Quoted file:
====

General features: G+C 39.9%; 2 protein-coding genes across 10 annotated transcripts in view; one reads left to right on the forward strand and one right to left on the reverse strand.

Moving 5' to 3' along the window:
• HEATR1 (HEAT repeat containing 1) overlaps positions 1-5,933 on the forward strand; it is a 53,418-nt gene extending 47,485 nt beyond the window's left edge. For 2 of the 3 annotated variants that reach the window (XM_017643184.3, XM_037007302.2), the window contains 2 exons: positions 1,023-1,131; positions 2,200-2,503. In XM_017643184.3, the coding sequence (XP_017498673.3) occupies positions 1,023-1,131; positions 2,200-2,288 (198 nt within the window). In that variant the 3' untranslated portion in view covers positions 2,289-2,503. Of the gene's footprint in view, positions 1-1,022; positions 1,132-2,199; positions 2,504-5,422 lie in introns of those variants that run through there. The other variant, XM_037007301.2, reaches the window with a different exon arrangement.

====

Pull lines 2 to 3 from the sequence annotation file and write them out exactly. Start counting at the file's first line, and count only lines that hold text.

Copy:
Moving 5' to 3' along the window:
• HEATR1 (HEAT repeat containing 1) overlaps positions 1-5,933 on the forward strand; it is a 53,418-nt gene extending 47,485 nt beyond the window's left edge. For 2 of the 3 annotated variants that reach the window (XM_017643184.3, XM_037007302.2), the window contains 2 exons: positions 1,023-1,131; positions 2,200-2,503. In XM_017643184.3, the coding sequence (XP_017498673.3) occupies positions 1,023-1,131; positions 2,200-2,288 (198 nt within the window). In that variant the 3' untranslated portion in view covers positions 2,289-2,503. Of the gene's footprint in view, positions 1-1,022; positions 1,132-2,199; positions 2,504-5,422 lie in introns of those variants that run through there. The other variant, XM_037007301.2, reaches the window with a different exon arrangement.